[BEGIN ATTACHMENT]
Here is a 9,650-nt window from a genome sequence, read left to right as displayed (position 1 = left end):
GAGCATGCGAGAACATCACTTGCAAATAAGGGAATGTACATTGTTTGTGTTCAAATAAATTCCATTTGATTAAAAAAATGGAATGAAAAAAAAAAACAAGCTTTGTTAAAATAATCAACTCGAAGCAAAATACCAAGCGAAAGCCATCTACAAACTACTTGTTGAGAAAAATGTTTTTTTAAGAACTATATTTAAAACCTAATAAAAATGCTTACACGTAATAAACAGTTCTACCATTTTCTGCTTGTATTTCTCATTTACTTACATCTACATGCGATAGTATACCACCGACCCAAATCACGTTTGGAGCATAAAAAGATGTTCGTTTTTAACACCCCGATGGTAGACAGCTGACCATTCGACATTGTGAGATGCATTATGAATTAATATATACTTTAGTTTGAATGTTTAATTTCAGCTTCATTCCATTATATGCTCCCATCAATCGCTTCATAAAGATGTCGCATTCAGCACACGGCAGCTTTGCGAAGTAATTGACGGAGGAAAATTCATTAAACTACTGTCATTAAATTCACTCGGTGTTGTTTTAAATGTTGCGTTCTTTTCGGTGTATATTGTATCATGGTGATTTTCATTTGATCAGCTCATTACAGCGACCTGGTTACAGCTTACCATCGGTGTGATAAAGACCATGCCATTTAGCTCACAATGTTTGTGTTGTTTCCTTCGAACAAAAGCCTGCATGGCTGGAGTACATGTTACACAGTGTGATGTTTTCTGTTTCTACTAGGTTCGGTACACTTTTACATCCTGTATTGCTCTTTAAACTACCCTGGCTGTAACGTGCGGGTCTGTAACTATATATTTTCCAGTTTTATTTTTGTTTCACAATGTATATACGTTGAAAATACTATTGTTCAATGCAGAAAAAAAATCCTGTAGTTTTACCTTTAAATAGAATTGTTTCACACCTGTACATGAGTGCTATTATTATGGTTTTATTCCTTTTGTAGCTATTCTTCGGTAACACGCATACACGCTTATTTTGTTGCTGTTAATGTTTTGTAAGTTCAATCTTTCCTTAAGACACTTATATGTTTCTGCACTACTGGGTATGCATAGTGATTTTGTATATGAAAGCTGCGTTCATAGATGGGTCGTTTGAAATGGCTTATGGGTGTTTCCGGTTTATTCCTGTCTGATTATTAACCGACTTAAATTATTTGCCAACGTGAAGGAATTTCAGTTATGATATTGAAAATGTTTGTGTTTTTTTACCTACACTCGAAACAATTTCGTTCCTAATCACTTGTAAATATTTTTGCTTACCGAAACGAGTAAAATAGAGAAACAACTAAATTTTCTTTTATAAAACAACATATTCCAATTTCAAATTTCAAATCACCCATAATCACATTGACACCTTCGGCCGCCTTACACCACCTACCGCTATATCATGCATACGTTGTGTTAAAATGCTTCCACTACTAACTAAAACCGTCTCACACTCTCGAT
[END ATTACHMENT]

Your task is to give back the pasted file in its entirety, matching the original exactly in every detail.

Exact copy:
Here is a 9,650-nt window from a genome sequence, read left to right as displayed (position 1 = left end):
GAGCATGCGAGAACATCACTTGCAAATAAGGGAATGTACATTGTTTGTGTTCAAATAAATTCCATTTGATTAAAAAAATGGAATGAAAAAAAAAAACAAGCTTTGTTAAAATAATCAACTCGAAGCAAAATACCAAGCGAAAGCCATCTACAAACTACTTGTTGAGAAAAATGTTTTTTTAAGAACTATATTTAAAACCTAATAAAAATGCTTACACGTAATAAACAGTTCTACCATTTTCTGCTTGTATTTCTCATTTACTTACATCTACATGCGATAGTATACCACCGACCCAAATCACGTTTGGAGCATAAAAAGATGTTCGTTTTTAACACCCCGATGGTAGACAGCTGACCATTCGACATTGTGAGATGCATTATGAATTAATATATACTTTAGTTTGAATGTTTAATTTCAGCTTCATTCCATTATATGCTCCCATCAATCGCTTCATAAAGATGTCGCATTCAGCACACGGCAGCTTTGCGAAGTAATTGACGGAGGAAAATTCATTAAACTACTGTCATTAAATTCACTCGGTGTTGTTTTAAATGTTGCGTTCTTTTCGGTGTATATTGTATCATGGTGATTTTCATTTGATCAGCTCATTACAGCGACCTGGTTACAGCTTACCATCGGTGTGATAAAGACCATGCCATTTAGCTCACAATGTTTGTGTTGTTTCCTTCGAACAAAAGCCTGCATGGCTGGAGTACATGTTACACAGTGTGATGTTTTCTGTTTCTACTAGGTTCGGTACACTTTTACATCCTGTATTGCTCTTTAAACTACCCTGGCTGTAACGTGCGGGTCTGTAACTATATATTTTCCAGTTTTATTTTTGTTTCACAATGTATATACGTTGAAAATACTATTGTTCAATGCAGAAAAAAAATCCTGTAGTTTTACCTTTAAATAGAATTGTTTCACACCTGTACATGAGTGCTATTATTATGGTTTTATTCCTTTTGTAGCTATTCTTCGGTAACACGCATACACGCTTATTTTGTTGCTGTTAATGTTTTGTAAGTTCAATCTTTCCTTAAGACACTTATATGTTTCTGCACTACTGGGTATGCATAGTGATTTTGTATATGAAAGCTGCGTTCATAGATGGGTCGTTTGAAATGGCTTATGGGTGTTTCCGGTTTATTCCTGTCTGATTATTAACCGACTTAAATTATTTGCCAACGTGAAGGAATTTCAGTTATGATATTGAAAATGTTTGTGTTTTTTTACCTACACTCGAAACAATTTCGTTCCTAATCACTTGTAAATATTTTTGCTTACCGAAACGAGTAAAATAGAGAAACAACTAAATTTTCTTTTATAAAACAACATATTCCAATTTCAAATTTCAAATCACCCATAATCACATTGACACCTTCGGCCGCCTTACACCACCTACCGCTATATCATGCATACGTTGTGTTAAAATGCTTCCACTACTAACTAAAACCGTCTCACACTCTCGAT